Luke 22:11 "...Where is the guest room, where I may eat the Passover with my disciples?" The word for "guest room" here is κατάλυμα which is also used in Luke 2:7 "laid him in a manger, because there was no place for them in the (kataluma)."
As opposed to Luke 10:34-35, where the "Good Samaritan" takes the beaten man to an inn (πανδοχεῖον ), and pays the innkeeper to care for him.
Implications here? That it's likely Mary and Joseph were visiting one of his relatives in Bethlehem, not a hotel, and they'd simply arrived too late to have room in the guest room. Others were already visiting, no doubt, with the census being taken. But it probably wasn't too hard to have them stay in the place already considered "unclean" due to the animals, since Mary would soon be unclean (Leviticus 12).
Of course, you have Christian Apologist Justin Martyr who in the 2nd Century AD, identified a specific cave as the birthplace of Jesus. Justin seems to be a bit closer to the action than I was...so I'm inclined to give his opinion some weight. That has now become the "Church of the Nativity". I was able to visit the Church of the Nativity back in high school, and I would agree that it seems like a pretty special place. But not because of the location or materials (for a smile, here's an example of "sacred places" taken too far) but rather what is celebrated there.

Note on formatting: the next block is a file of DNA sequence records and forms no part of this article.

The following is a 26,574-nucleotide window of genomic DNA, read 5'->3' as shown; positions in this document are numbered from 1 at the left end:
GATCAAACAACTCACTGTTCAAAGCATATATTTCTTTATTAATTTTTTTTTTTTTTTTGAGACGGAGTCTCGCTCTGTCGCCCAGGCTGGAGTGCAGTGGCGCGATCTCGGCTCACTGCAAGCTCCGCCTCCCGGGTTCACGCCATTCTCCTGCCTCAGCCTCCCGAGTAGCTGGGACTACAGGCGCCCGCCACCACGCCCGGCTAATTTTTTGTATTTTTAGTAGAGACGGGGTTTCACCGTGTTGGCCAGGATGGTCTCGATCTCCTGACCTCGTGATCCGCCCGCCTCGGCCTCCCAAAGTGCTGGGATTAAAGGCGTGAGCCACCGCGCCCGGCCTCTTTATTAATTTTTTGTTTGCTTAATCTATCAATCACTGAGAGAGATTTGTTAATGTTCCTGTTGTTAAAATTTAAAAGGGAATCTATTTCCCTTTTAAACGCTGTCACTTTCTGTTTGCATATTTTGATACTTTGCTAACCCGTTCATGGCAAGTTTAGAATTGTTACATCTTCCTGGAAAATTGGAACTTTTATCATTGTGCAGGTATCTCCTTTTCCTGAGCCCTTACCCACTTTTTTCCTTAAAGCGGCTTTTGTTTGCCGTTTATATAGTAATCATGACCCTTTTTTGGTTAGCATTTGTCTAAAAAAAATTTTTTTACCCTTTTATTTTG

Call it a hotel, call it a guest room, or call it a cave for the pigs....say it was on this street, or that road, or a few houses down, in the basement. Ultimately, the source of Hope, Peace, Joy, and Love that we celebrate throughout Advent, and at Christmas...is Jesus the Christ. God becoming vulnerable man, and doing some pretty super-naturally incredible things simply by existing. Not to mention the life, words, actions, death AND RESURRECTION of that man. Whew.
So we'll keep letting our daughters play with a fancy barn, complete with it's picturesque qualities, and open wall that allows the world to worship with the angels and shepherds, and lets my daughters easily take characters out, and shove 'em in. Not because it's historically accurate, but because it's one of the best qualities of the Jesus story - it is inviting. :)
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